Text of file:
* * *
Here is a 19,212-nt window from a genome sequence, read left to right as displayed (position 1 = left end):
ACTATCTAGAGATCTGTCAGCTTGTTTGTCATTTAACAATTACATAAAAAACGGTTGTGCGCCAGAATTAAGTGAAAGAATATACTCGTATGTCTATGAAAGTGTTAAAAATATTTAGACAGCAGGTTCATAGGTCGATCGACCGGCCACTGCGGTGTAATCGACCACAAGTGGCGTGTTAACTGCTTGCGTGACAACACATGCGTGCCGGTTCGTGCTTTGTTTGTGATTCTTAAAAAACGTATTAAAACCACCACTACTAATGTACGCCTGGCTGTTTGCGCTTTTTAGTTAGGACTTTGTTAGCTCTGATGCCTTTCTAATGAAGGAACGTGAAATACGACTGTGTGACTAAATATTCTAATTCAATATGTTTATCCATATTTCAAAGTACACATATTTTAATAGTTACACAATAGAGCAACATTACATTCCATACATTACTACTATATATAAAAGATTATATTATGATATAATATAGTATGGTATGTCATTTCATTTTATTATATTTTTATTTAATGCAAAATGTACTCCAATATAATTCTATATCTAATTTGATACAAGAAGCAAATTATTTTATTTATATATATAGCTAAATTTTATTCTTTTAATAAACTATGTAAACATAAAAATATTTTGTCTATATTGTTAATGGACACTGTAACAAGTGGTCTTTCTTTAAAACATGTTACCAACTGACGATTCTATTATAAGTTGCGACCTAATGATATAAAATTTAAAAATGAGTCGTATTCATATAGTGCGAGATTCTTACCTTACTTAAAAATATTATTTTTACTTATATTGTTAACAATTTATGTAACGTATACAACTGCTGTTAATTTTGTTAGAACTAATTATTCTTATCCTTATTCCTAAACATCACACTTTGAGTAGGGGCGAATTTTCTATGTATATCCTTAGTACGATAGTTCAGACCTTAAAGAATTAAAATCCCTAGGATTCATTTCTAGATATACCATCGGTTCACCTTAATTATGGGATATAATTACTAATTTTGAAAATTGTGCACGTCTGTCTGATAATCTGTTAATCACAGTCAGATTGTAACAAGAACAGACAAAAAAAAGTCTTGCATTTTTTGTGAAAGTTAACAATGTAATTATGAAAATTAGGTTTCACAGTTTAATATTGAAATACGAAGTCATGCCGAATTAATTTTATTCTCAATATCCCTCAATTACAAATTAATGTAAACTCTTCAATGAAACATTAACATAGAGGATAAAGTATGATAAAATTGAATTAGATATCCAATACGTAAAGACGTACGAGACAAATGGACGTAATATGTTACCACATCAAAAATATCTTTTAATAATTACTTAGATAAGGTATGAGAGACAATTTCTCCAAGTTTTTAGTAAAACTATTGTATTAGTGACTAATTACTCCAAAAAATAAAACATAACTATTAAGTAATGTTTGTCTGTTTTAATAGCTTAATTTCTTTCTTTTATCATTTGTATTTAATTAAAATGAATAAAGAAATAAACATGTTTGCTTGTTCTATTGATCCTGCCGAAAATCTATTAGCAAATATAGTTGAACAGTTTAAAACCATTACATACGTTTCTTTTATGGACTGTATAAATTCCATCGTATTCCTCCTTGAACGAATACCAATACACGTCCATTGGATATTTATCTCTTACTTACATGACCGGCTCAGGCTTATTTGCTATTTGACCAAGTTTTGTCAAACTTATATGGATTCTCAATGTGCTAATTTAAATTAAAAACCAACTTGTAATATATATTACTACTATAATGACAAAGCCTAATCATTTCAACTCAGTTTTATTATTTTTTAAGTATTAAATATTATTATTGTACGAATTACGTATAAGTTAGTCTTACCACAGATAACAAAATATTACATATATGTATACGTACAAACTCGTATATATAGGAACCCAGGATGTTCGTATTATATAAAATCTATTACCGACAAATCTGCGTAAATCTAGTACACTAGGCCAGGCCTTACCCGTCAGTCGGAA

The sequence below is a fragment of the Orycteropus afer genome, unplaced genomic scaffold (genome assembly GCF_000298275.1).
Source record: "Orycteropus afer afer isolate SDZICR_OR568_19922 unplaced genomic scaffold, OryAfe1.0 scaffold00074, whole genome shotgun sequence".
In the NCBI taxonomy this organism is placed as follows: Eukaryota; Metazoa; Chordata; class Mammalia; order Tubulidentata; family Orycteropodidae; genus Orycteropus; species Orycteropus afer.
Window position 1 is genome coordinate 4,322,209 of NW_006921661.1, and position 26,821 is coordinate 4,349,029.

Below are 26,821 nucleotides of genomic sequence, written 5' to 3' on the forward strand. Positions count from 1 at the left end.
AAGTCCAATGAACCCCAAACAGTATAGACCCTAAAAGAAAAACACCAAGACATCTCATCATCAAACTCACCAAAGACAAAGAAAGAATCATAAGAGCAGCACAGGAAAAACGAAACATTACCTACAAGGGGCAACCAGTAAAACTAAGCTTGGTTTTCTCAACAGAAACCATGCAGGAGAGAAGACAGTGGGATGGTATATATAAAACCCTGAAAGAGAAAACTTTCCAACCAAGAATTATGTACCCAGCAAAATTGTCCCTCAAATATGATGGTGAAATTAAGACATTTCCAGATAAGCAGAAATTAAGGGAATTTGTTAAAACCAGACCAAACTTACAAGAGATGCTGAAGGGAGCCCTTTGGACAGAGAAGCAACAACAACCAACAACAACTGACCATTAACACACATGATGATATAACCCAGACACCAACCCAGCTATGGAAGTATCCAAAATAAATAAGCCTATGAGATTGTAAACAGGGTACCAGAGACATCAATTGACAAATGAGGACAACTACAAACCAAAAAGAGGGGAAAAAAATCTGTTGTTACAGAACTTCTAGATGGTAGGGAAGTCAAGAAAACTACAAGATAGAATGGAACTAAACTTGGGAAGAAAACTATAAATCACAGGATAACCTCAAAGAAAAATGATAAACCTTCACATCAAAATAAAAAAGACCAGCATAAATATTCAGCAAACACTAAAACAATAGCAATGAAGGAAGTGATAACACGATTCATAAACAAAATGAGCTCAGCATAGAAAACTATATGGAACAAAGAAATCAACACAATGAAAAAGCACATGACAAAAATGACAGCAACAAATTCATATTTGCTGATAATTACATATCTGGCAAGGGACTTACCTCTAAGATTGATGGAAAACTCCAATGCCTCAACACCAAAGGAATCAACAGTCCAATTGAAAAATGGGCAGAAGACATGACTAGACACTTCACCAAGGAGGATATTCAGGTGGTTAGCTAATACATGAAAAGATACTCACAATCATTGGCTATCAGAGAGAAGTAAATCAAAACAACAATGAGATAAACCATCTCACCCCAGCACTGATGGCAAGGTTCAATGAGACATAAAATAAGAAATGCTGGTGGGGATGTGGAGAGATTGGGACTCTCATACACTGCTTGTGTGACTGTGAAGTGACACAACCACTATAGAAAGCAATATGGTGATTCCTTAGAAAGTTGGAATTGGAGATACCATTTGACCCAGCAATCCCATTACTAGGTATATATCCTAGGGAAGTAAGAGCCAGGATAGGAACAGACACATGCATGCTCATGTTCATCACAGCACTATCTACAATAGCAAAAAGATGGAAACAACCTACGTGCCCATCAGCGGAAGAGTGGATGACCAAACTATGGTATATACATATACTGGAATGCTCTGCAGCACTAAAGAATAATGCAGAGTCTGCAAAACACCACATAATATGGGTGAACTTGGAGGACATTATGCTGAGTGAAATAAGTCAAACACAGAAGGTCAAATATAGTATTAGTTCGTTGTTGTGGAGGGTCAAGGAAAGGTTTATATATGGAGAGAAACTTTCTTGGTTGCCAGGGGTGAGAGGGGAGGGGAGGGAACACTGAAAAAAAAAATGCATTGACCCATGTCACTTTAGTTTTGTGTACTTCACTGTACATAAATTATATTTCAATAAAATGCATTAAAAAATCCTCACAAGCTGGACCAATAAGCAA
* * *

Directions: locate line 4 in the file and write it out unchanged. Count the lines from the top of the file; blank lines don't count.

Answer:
Source record: "Orycteropus afer afer isolate SDZICR_OR568_19922 unplaced genomic scaffold, OryAfe1.0 scaffold00074, whole genome shotgun sequence".